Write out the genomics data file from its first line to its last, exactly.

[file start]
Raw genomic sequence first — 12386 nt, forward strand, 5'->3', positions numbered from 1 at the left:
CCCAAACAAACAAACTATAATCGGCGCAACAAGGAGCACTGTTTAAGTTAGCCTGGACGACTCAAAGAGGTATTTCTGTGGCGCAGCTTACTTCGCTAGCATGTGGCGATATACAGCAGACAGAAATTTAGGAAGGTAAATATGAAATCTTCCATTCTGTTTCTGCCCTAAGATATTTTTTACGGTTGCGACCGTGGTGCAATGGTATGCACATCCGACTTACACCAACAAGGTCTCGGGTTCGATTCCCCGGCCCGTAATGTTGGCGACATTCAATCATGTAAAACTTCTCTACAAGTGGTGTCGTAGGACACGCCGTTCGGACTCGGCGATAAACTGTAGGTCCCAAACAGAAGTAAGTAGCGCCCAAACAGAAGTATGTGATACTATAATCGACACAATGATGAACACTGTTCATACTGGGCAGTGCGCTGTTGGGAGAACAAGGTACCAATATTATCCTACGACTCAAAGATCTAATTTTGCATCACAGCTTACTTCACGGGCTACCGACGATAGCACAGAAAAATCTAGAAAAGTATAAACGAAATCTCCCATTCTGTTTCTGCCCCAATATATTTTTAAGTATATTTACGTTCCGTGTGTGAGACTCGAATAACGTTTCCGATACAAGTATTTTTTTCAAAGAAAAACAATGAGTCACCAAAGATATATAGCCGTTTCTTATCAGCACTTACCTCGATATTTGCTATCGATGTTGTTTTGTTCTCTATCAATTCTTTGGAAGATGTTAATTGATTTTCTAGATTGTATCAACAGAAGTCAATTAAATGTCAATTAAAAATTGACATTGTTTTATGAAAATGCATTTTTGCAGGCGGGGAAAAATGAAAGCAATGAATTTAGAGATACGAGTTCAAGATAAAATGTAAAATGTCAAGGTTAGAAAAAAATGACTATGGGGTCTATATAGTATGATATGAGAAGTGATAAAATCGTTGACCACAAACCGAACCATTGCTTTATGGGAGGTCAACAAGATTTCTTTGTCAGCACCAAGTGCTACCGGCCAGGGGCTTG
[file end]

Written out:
Raw genomic sequence first — 12386 nt, forward strand, 5'->3', positions numbered from 1 at the left:
CCCAAACAAACAAACTATAATCGGCGCAACAAGGAGCACTGTTTAAGTTAGCCTGGACGACTCAAAGAGGTATTTCTGTGGCGCAGCTTACTTCGCTAGCATGTGGCGATATACAGCAGACAGAAATTTAGGAAGGTAAATATGAAATCTTCCATTCTGTTTCTGCCCTAAGATATTTTTTACGGTTGCGACCGTGGTGCAATGGTATGCACATCCGACTTACACCAACAAGGTCTCGGGTTCGATTCCCCGGCCCGTAATGTTGGCGACATTCAATCATGTAAAACTTCTCTACAAGTGGTGTCGTAGGACACGCCGTTCGGACTCGGCGATAAACTGTAGGTCCCAAACAGAAGTAAGTAGCGCCCAAACAGAAGTATGTGATACTATAATCGACACAATGATGAACACTGTTCATACTGGGCAGTGCGCTGTTGGGAGAACAAGGTACCAATATTATCCTACGACTCAAAGATCTAATTTTGCATCACAGCTTACTTCACGGGCTACCGACGATAGCACAGAAAAATCTAGAAAAGTATAAACGAAATCTCCCATTCTGTTTCTGCCCCAATATATTTTTAAGTATATTTACGTTCCGTGTGTGAGACTCGAATAACGTTTCCGATACAAGTATTTTTTTCAAAGAAAAACAATGAGTCACCAAAGATATATAGCCGTTTCTTATCAGCACTTACCTCGATATTTGCTATCGATGTTGTTTTGTTCTCTATCAATTCTTTGGAAGATGTTAATTGATTTTCTAGATTGTATCAACAGAAGTCAATTAAATGTCAATTAAAAATTGACATTGTTTTATGAAAATGCATTTTTGCAGGCGGGGAAAAATGAAAGCAATGAATTTAGAGATACGAGTTCAAGATAAAATGTAAAATGTCAAGGTTAGAAAAAAATGACTATGGGGTCTATATAGTATGATATGAGAAGTGATAAAATCGTTGACCACAAACCGAACCATTGCTTTATGGGAGGTCAACAAGATTTCTTTGTCAGCACCAAGTGCTACCGGCCAGGGGCTTG